White Balance

Using the white balance can change your photos for the better.

The words « white balance » usually strikes fear into most amateur photographers. It sounds so terribly technical, which means it must be complicated, right? That was how I used to feel about white balance too but realised it was time get a grip because it’s actually a very simple concept very useful to know.

What is White Balance?

When we look at a white object our eyes will automatically adjust to the lighting conditions, so that the object appears perfectly white to us whether we are indoors under a tungsten bulb or out in the bright sunlight. Our eyes are excellent at making this adjustment, digital cameras are noy, and the same object will appear different depending on the colour of light in the scene (Colour Temperature). This can leave our photos with a blue (cool) or orange (warm) tint.

White balance is the process of giving our camera a helping hand, so that it can reproduce the whites in our photo as they should be. Once it gets the white right, all the other colours in the scene fall into place, and we’re left with an image that perfectly reproduces what our eyes saw.

Using White Balance Presets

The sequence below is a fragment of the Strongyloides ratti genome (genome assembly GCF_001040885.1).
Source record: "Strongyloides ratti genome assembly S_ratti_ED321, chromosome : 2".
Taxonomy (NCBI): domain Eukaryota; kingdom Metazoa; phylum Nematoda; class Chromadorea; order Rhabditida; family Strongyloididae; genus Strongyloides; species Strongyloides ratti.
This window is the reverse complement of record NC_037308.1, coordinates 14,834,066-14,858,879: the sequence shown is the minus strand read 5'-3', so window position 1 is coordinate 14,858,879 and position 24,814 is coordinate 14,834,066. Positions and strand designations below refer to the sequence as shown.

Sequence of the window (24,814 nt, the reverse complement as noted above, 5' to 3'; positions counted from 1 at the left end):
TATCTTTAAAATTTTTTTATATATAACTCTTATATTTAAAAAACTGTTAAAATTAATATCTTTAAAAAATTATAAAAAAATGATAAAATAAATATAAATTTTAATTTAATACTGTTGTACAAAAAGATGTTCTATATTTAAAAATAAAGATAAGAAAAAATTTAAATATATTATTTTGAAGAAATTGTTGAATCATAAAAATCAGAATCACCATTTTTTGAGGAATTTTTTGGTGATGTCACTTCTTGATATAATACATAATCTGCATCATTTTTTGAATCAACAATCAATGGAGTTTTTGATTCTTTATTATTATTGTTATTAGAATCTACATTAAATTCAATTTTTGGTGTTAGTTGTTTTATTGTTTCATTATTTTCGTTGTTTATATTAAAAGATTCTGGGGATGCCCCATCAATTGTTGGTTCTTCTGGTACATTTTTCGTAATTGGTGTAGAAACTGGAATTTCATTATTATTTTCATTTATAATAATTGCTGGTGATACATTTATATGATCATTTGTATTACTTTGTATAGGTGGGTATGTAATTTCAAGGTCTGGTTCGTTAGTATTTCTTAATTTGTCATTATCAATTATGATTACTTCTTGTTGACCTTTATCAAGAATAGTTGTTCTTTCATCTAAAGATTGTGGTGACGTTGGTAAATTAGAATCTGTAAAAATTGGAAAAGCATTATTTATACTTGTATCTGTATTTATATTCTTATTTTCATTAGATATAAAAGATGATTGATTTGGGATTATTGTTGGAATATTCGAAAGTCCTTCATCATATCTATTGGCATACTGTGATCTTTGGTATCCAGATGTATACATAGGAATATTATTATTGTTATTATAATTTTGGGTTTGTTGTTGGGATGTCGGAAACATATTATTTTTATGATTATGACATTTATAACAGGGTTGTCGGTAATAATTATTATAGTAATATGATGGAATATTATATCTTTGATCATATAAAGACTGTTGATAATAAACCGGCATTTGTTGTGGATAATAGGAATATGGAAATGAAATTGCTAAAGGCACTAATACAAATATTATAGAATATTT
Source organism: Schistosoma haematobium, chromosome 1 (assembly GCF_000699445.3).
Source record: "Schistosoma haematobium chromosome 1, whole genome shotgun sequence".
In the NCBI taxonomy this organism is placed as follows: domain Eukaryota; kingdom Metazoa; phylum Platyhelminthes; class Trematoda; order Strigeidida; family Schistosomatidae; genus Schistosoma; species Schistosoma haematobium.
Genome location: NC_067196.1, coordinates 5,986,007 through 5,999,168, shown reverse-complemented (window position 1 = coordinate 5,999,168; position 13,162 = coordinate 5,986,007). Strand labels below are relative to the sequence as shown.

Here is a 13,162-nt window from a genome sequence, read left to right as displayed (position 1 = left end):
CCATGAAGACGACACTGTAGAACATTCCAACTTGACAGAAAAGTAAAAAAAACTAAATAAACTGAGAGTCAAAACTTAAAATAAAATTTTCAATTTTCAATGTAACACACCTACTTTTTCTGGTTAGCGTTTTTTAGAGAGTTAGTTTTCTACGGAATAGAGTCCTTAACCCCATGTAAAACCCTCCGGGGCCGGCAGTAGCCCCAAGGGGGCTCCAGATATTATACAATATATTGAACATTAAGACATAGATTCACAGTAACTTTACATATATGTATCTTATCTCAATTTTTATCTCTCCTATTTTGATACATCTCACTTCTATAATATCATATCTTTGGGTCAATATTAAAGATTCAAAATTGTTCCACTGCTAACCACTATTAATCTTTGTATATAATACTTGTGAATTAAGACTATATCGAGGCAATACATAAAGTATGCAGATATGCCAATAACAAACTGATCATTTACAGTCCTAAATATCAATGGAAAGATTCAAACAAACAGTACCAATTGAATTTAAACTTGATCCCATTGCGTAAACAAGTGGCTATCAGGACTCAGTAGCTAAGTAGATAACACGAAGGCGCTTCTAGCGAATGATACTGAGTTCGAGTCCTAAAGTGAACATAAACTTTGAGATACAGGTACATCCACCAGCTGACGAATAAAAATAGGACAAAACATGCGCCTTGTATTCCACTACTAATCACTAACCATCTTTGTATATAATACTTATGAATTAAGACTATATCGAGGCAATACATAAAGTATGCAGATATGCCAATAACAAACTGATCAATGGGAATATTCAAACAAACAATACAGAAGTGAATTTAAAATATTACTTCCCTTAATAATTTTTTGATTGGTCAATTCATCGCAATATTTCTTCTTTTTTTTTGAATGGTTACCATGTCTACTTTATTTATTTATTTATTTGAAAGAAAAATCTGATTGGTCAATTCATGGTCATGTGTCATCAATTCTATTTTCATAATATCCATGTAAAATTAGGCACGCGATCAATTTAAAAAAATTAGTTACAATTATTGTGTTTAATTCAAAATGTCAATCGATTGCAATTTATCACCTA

Camera manufacturers know that their Automatic White Balance (AWB) setting doesn’t always get it right, so they also include several white balance presets for us to choose from : Auto, Daylight, Shade, Cloudy, Tunsten, Fluorescent, Flash etc etc –
you simply choose the appropriate setting for your shooting conditions and the camera will do the hard work of making white objects appear white.

Custom White Balance

For situations where the white balance presets won’t do, most cameras also come with a Custom White Balance setting.
In this mode you begin by taking a photo of a white object (a sheet of white paper or a professional white balance card) under the lighting conditions of your scene. Then you just tell your camera to use that image as its white balance reference, and then all photos taken under those conditions will come out correctly balanced.

Deliberately Using the Wrong White Balance

Most of the time you’ll want the colours of your scene to be rendered as accurately as possible, but sometimes you will get a more impressive image by artificially warming up or cooling down your scene. Using the wrong white balance can produce some amazing colours. Sunsets are a good example – your camera’s Auto White Balance will often « correct » the rich, warm colours of the scene, leaving you with a photo which is cold and uninspiring. To artificially warm up a sunset, you can select one of the « cooler » white balance presets, such as Cloudy or Shade. This will enhance the warm reds and oranges in the photo and subdue the cold blues and greens, leaving you with a much more pleasing image.

inspired by PhotographyMad